The other factor that nobody has mentioned (probably because it doesn’t help news outlets’ cause) is that Google and its peers can handle a lot of the search results by themselves. Try typing “australian open winners”, “what is brexit” or “ukrainian presidential election” in the search box for example. Or just pick one of the top searches of 2018, such as “what is bitcoin?”, “how to vote?” or “world cup” (although in these cases, Google may need some help from its “non-news” friends).
So why do search engines and news aggregators need publishers after all?
One of these days, author James Ball wrote a compelling article explaining why news companies are the worst. Ok, he didn’t say that, but he did so in a much better and detailed way: “Neither are the financial woes of journalism solely the fault of any tech company. It is not unfair that the internet is simply better for consumers for finding these services than newspapers were, and it’s not the fault of tech companies that complacent newspaper groups didn’t spot the changing tide and invest in the next generation of such listings platforms”.
And although Ball hadn’t written this piece in relation to EU Copyright Directive (actually, he was pointing out why “tech companies shouldn’t fund journalism”), everything he outlined is absolutely true.
However, there’s a “but”.
That post signed by Google News VP contains an unintentional easter egg. When he says that “80,000 news publishers around the world can show up in Google News”, he really endeavours to entrench the blurry line that distinguishes obvious news outlets from everything else that could be considered “news”. Because the same way that we tend to believe that only “current events” should be categorized as “news”, Google knows — better than anyone, trust me — that this is far from true.
Of course, if your interest leans towards what-is-happening-in-venezuela? or can-may-resuscitate-her-brexit-deal? chances are that a traditional media outlet can deliver a more adequate answer than other channels. However there are a lot of other “news” that those same traditional media outlets: a) have no idea how to report on it, b) have no staff to do it, or c) simply don’t even know that it is happening. (You’d be shocked if you knew how often letter C occurs).
And whether the authority journalism likes it or not, for some time now the finest tech reviews, some of the best sports comments and a lot of the most interesting interviews are not conducted by “news outlets” (and, yes, all of it is still “news”). Moreover, if you take a deeper look into where you’re getting your “news” these days, you will realize that there are a lot more “publishers” out there than those 80,000 counted by Google.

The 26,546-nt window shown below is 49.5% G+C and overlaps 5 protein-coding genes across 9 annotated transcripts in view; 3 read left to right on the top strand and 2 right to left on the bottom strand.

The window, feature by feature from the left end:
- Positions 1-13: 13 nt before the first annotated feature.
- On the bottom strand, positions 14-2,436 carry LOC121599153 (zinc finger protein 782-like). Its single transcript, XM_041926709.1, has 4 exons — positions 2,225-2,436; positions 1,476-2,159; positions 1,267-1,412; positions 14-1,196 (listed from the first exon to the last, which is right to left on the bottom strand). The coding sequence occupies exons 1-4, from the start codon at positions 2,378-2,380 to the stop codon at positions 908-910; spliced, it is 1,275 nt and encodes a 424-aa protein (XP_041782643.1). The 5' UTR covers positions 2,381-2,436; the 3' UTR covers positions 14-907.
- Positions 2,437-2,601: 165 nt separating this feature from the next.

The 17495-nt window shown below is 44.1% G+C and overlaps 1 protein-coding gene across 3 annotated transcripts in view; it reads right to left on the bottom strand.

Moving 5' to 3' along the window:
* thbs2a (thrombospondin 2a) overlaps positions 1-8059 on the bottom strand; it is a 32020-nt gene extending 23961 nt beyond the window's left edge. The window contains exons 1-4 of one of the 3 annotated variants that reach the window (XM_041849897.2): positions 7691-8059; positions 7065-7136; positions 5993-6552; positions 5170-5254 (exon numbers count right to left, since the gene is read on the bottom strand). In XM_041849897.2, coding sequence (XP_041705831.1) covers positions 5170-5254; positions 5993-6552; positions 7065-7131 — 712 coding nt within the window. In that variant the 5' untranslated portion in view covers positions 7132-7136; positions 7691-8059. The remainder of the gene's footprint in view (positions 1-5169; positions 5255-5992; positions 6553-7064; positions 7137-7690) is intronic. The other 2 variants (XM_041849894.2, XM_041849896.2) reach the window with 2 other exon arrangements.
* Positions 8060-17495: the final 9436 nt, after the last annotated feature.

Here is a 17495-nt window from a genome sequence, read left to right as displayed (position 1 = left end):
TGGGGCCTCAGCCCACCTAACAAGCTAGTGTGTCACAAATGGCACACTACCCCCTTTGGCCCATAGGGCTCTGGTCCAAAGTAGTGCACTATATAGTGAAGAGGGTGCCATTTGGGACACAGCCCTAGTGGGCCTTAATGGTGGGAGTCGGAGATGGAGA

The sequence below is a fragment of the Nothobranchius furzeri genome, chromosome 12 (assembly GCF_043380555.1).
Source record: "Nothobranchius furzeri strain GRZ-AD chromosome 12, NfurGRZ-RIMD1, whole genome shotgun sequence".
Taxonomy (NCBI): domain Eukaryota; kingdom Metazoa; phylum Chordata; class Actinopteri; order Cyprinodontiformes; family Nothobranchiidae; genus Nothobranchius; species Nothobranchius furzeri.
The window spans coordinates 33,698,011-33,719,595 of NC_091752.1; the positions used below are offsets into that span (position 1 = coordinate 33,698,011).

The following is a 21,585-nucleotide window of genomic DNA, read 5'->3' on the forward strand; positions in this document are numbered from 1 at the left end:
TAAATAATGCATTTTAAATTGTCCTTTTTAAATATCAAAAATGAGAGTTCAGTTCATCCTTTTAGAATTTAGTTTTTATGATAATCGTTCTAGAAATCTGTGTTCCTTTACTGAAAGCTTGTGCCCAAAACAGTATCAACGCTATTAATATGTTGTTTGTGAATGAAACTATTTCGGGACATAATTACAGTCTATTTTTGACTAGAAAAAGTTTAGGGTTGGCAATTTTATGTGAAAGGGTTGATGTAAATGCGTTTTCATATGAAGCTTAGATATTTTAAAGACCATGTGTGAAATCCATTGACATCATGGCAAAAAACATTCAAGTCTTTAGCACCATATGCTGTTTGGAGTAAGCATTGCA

And that’s why aggregators and search engines really needs publishers, not only European, but all of them: to establish a clearer distinction between “official” news outlets and everybody else who’s uploading content all over the web. Because without the usual suspects, it will only be a matter of time until one notices the obvious: everybody is a “publisher”, ergo entitled to grab a piece of this snippet-tax. And that’s something that not even Google can afford.
Ironically, the company could’ve avoided this issue a long time ago, if it had focused some of its efforts on building a sturdy news ecosystem — something that Apple is clearly trying to do now (better late than never). If you already hold the keys to all the powerful services Google already owns, like YouTube, Google Podcasts, GMail etc., half the battle is done (and by “half” I mean 90%).
In this hypothetical scenario — where Google deals with news in a much wiser way — , the power play would replicate what happened between Prince and Radiohead on Creepgate. Since most European news outlets — say Le Monde, El País, The Guardian — would be using Google’s features (“would be”), they couldn’t ask for a compensation and this specific article of EU Copyright Directive would become meaningless.
By the way, the last chapter of that music tale ended up this same way. Since he couldn’t do anything about it, Prince’s crusade became meaningless: so, he finally gave in and ultimately endorsed the YouTube video. Yeah, deep down, we all wish we were special.